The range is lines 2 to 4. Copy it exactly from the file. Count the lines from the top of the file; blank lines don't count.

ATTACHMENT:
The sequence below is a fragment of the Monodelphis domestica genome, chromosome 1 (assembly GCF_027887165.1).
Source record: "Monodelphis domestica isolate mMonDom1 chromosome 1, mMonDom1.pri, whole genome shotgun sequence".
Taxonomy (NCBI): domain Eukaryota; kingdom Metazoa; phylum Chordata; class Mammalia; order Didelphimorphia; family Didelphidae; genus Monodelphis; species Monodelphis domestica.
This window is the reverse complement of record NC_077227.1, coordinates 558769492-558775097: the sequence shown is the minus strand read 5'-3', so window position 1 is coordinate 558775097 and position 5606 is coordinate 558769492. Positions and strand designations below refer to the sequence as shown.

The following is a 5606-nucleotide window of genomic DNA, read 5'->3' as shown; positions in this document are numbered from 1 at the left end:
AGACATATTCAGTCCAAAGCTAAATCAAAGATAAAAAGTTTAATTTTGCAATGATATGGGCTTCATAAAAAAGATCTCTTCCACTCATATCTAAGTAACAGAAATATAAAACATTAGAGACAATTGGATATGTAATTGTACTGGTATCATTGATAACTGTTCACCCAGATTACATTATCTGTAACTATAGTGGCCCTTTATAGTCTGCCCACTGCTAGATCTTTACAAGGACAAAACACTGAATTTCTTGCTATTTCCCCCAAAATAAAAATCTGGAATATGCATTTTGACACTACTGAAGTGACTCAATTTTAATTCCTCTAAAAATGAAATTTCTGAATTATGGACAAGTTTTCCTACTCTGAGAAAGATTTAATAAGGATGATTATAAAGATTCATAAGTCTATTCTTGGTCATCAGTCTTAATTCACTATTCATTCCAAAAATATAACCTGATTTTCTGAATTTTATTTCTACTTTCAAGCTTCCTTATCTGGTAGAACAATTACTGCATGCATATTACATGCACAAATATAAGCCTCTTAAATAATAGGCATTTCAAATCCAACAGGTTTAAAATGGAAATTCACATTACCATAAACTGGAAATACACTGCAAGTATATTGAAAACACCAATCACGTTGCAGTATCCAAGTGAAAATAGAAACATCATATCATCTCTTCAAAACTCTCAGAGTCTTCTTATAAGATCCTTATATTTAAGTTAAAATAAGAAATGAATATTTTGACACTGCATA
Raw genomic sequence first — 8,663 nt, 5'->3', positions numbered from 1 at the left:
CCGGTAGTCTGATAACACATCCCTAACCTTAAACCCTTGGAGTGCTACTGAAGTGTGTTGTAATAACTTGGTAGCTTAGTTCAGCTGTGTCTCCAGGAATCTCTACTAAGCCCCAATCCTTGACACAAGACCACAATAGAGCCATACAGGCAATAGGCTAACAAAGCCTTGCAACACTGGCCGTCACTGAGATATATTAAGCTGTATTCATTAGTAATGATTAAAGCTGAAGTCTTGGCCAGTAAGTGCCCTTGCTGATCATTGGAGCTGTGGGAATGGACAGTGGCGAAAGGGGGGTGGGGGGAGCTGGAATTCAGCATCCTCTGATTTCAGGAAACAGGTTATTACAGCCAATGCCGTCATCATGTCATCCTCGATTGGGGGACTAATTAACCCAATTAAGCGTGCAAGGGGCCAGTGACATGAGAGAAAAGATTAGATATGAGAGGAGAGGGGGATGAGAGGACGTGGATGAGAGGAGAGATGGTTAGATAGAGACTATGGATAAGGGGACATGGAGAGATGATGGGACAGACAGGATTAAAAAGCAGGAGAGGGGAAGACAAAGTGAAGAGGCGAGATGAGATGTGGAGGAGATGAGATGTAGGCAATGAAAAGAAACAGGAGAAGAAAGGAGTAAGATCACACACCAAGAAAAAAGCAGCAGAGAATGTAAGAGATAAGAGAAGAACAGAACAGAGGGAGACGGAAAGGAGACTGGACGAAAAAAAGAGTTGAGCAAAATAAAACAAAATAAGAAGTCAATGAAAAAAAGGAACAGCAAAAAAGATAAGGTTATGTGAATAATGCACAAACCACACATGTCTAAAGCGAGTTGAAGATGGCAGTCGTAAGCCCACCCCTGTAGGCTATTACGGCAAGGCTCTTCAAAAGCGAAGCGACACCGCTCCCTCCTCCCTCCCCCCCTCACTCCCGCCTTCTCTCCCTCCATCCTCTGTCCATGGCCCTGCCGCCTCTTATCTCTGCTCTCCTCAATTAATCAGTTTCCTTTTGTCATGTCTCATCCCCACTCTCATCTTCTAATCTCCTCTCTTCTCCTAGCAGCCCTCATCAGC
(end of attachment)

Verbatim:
Source record: "Monodelphis domestica isolate mMonDom1 chromosome 1, mMonDom1.pri, whole genome shotgun sequence".
Taxonomy (NCBI): domain Eukaryota; kingdom Metazoa; phylum Chordata; class Mammalia; order Didelphimorphia; family Didelphidae; genus Monodelphis; species Monodelphis domestica.
This window is the reverse complement of record NC_077227.1, coordinates 558769492-558775097: the sequence shown is the minus strand read 5'-3', so window position 1 is coordinate 558775097 and position 5606 is coordinate 558769492. Positions and strand designations below refer to the sequence as shown.